- Recruiting chaperones
- Collecting permission slips
- Creating nametags
Be sure to check in periodically with your college campus contact. Discuss or share:
- Assigning groups (consider small groups chaperoned by 1 adult or split by gender to minimize behavior problems)
- Directions, maps, and parking information
- Cell phone numbers for chaperones, staff and bus drivers
- Items students should bring (or leave at home)
- Expectations or code of conduct for students and chaperones
College visits are most successful when they are not an isolated, one-off event. Therefore, prepare students for their upcoming visit with activities related to the purpose of the visit.
You can use a general college readiness curriculum, such as the ones from College Board, ECMC or NACAC, or use the activities in our College Fit Toolkit. At a minimum, students can research the college and think about questions they have with our Online College Scavenger Hunt ★.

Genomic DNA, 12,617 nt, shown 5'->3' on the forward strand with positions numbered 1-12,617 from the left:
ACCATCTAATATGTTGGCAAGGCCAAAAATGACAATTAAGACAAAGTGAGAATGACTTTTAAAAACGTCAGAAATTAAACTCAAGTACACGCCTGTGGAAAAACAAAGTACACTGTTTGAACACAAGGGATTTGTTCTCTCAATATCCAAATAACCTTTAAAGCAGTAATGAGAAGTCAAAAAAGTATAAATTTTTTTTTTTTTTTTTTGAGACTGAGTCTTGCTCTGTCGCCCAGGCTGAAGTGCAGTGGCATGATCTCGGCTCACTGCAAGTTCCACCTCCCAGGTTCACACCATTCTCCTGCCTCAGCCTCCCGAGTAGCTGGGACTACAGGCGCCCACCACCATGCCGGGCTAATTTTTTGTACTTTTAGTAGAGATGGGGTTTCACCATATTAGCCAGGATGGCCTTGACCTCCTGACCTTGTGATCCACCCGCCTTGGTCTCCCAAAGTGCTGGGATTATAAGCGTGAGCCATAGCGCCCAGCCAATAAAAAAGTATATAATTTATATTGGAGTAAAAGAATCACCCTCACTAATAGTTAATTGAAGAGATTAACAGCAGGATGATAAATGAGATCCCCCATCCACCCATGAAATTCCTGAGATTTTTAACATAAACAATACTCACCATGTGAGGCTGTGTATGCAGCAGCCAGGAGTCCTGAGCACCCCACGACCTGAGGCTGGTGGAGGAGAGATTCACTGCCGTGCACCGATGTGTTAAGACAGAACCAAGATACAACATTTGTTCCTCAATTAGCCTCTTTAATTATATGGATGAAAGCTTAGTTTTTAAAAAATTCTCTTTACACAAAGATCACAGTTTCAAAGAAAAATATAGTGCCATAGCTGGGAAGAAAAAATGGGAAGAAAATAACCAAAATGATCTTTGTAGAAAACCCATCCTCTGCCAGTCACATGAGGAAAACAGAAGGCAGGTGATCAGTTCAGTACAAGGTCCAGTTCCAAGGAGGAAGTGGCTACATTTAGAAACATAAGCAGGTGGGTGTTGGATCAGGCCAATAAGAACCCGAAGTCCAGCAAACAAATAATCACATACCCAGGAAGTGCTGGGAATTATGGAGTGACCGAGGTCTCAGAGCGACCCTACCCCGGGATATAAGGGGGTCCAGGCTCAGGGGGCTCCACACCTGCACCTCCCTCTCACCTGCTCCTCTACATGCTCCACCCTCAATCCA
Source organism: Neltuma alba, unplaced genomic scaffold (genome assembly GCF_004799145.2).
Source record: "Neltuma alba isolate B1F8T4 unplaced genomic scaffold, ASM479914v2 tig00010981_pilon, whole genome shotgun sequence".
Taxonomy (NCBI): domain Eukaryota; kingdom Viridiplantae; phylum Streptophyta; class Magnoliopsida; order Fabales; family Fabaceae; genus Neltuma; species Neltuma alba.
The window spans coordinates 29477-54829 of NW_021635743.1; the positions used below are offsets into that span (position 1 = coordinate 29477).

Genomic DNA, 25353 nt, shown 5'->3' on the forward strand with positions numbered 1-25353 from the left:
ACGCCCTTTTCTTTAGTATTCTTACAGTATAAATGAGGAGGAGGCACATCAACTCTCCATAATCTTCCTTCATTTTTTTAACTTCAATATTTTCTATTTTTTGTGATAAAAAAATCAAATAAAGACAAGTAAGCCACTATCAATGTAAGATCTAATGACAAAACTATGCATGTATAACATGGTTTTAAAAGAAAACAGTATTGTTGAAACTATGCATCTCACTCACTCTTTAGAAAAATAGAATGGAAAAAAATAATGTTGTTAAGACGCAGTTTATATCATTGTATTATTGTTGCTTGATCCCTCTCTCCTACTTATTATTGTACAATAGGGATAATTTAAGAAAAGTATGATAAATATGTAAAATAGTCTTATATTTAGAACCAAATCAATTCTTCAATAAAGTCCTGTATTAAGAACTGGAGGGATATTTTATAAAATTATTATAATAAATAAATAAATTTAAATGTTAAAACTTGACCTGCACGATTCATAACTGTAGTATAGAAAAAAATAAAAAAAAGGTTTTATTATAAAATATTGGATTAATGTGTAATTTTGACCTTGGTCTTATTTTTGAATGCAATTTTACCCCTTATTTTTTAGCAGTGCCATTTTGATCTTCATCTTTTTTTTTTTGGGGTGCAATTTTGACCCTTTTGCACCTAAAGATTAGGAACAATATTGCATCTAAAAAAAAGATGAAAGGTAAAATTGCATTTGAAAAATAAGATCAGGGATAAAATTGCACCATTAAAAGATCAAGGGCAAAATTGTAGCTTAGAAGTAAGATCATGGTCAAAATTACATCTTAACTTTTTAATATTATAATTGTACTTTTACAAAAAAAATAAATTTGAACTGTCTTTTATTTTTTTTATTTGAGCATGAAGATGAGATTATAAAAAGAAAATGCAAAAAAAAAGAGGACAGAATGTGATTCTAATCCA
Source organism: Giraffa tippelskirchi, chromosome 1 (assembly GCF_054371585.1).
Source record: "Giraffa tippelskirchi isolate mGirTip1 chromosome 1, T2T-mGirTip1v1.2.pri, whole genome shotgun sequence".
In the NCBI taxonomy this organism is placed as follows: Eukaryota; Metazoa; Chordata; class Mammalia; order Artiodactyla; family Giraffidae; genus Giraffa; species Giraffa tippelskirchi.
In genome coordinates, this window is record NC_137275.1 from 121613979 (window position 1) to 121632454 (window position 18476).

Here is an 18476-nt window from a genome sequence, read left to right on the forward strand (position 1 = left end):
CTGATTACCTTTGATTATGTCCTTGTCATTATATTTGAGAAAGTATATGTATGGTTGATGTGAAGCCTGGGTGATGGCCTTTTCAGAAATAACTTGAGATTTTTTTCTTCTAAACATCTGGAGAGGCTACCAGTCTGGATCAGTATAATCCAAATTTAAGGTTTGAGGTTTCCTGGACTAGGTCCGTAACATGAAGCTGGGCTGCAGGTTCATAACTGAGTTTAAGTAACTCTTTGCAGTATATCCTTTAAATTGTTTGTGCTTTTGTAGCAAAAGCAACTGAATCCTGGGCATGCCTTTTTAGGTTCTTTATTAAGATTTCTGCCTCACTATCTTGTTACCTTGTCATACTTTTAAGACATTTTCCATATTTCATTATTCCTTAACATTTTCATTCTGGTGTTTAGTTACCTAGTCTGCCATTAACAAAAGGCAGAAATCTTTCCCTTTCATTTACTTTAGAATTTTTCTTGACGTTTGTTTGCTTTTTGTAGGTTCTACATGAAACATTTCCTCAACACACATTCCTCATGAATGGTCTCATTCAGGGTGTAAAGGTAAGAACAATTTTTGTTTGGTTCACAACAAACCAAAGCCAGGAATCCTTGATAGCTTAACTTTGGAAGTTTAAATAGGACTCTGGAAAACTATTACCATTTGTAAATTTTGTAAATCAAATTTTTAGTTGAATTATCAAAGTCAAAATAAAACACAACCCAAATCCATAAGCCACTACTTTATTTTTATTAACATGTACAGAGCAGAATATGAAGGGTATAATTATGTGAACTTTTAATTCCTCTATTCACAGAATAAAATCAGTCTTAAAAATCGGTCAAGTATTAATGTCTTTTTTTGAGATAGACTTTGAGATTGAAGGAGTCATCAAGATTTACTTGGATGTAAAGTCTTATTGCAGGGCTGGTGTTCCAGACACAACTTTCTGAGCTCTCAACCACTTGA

Teachers can also incorporate college-related lessons into their curricula, such as assigning a history project about famous college alumni or a math lesson on compound interest and college savings accounts.
Finally, assess student knowledge and aspirations about college with a College Visit Pre-Survey ★.
Parents also benefit from a visit to college campuses. Invite all parents to attend as chaperones, and consider holding a Parent Night just prior to the college visit to give the basic facts about the importance of college, financial aid, and how they can help their student.